Michigan State +13.5 at Penn State
Full disclosure: I’ve faded Penn State in three straight games and lost all three times (I also faded them in the opener against Appy State and won).
To make this bet, we not only need to step in front of a good Penn State team, but also some really strong situational trends. PSU is off a bye. Per BetLabs, ranked teams favored at home off a bye are 91-62-4 ATS. If you set the parameters to “Top 25 teams that lost their previous game before the bye”, the record jumps to 22-10-2 ATS over the previous 34.
But we’ve got some strong trends in our favor as well. The one that gives me most comfort: MSU HC Mark Dantonio is 13-3 ATS as an underdog of a touchdown or more in Big Ten play. Over their last 21 games as an underdog, Sparty is 16-5 ATS and 11-10 SU.
Michigan State’s offense has really struggled this year. But it is probably going to get RB LJ Scott back for this one. Scott has been a gametime decision in three straight games but sat each time after trying to give it a go in warmups. As of Thursday when this column posted, it sure sounded like he’s going to return this weekend.
That would be huge, because MSU’s running game has gone into the tank since he’s been out. Sparty was not well protected for Scott missing time after RB2 Madre London bolted to Tennessee in the offseason as a grad transfer. Scott’s return will play up not only the run game, but they pass game as well.
QB Brian Lewerke has disappointed to this point. But to be fair to him, this offense, like, for instance, Iowa’s, is constructed to establish the run and then take advantage of play-action opportunities. Without a run game, MSU has consistently found itself in disadvantageous third-and-long scenarios.
Long story short: I think we’re going to get a better MSU offensive performance on Saturday than we’ve gotten the past few weeks. Defensively, Sparty is a team with a pronounced strength and a pronounced weakness. MSU boasts one of the nation’s best run defenses, but its pass defense has been awful so far.
If Sparty can shut down Penn State’s run game, it’s going to consistently put the Nittany Lions passing attack into the sort of third-and-long scenarios that MSU’s own passing offense has struggled in all year. PSU QB Trace McSorley misses Saquon Barkley, Mike Gesicki and DaeSean Hamilton. S&P+’s numbers, which filter out garbage-time, have McSorley completing a mere 52.9% of his passes for a mediocre 6.9 ypa. PSU’s passing attack is sub-mediocre across the advanced stats board outside of explosion (No. 30 S&P+).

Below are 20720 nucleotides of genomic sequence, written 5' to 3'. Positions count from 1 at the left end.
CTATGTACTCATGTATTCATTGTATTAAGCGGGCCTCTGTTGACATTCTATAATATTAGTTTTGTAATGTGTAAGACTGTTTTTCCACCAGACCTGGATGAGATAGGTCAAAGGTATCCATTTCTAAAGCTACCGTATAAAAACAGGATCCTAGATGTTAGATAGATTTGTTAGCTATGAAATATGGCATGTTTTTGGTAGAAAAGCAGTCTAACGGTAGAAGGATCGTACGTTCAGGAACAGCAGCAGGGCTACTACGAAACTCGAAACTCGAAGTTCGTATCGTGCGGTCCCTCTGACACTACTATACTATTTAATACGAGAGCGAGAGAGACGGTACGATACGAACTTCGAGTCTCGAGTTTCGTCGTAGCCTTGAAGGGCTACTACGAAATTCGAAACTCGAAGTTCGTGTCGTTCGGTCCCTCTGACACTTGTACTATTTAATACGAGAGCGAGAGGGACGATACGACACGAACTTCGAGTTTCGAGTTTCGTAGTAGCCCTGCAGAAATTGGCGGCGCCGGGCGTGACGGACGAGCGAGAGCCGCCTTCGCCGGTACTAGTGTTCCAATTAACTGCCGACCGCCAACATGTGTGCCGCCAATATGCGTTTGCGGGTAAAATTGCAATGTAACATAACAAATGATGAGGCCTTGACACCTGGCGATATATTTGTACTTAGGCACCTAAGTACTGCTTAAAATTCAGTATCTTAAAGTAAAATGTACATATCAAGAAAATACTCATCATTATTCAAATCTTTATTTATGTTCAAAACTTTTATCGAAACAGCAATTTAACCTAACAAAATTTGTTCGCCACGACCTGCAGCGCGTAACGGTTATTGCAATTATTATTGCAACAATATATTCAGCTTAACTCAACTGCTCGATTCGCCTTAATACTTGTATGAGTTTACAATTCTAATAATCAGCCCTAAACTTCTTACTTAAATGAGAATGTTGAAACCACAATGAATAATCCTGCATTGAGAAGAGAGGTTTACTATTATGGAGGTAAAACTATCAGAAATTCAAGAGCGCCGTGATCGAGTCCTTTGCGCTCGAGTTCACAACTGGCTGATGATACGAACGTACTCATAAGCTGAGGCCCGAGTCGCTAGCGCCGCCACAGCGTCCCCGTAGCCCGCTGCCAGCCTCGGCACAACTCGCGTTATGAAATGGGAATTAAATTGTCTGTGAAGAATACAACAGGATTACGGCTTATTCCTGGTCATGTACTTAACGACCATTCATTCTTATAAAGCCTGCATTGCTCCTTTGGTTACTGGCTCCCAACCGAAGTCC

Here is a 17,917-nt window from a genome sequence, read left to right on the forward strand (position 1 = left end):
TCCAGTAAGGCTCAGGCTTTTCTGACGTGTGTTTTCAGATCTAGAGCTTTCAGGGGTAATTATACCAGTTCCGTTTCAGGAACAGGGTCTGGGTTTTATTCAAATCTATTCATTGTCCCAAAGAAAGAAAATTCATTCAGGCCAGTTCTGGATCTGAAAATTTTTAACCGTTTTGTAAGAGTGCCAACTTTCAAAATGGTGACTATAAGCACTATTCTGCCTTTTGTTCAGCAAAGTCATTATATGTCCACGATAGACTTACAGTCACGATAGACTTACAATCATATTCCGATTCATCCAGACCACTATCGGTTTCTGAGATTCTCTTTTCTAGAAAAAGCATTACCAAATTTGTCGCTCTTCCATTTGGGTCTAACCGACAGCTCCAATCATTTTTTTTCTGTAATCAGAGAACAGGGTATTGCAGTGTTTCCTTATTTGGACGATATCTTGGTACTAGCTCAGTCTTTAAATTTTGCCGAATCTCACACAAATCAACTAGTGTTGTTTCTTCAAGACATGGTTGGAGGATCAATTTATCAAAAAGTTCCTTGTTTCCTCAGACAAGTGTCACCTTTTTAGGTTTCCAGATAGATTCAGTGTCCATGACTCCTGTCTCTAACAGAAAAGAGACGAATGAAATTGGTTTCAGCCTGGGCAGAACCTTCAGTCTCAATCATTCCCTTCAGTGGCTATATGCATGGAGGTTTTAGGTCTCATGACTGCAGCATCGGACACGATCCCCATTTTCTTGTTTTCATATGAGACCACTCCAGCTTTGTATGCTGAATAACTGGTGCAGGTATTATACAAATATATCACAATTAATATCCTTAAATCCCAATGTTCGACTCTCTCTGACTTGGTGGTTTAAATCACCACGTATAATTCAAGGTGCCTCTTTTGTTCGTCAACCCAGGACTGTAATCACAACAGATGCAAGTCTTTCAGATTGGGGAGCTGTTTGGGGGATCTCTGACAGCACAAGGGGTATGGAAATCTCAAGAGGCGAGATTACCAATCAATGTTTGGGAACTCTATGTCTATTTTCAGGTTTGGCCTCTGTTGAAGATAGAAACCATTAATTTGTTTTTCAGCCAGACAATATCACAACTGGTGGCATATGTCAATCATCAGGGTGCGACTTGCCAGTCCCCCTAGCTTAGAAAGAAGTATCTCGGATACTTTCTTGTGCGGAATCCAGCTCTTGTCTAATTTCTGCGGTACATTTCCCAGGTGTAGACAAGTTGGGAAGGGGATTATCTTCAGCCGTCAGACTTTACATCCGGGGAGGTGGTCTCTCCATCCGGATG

PSU’s offense needs uses the running game, which has graded out extremely well, to set up the passing game. If MSU can shut down Miles Sanders, PSU’s entire No. 9 S&P+ offense is going to play down. With 13.5 points to play with, we’re going to be sitting pretty if this ends up being a low-scoring affair.
Coastal Carolina -6.5 vs. UL-Monroe
I punched this one in at Coastal -4.5 earlier this week and then, as I waited to publish this column, I watched the line balloon by two points. The move wasn’t a surprise. S&P+ has Coastal favored by 11.4 points with a 75% win expectancy.
The 3-2 Chanticleers are a great story. They return to their home stadium for the first time in a month as Coastal played three straight road games and stayed in hotels after campus was damaged by Hurricane Florence. HC Joe Moglia, a former businessman with a wild backstory (former CEO of TD AmeriTrade), is back after missing last year when mold was discovered to be growing in his lungs.
It’s been a tough road, but this team, which was not expected to be this good, excelled through the teeth of the adversity. Coastal had won three straight games — including an extremely impressive win over S&P+ No. 59 UAB — prior to losing to Troy on the last Saturday of September. Last week, Coastal got a much-needed bye.
With four straight losses, UL-Monroe’s season is going the other direction. To be fair, two of those games were against SEC teams and another was against Troy, the team that just beat Coastal. But the fourth team was S&P+ No. 120 Georgia State, which annihilated ULM 46-14.
ULM’s defense, always a problem, has completely fallen apart. In those four games, the WarHawks surrendered a combined 199 points. ULM’s defense ranks a ghastly No. 121 S&P+, and it would probably be even worse if the WarHawks hadn’t have risen up in a 21-20 upset over Southern Miss in Week 2. ULM is No. 128 in the country with 7.41 yards per play allowed.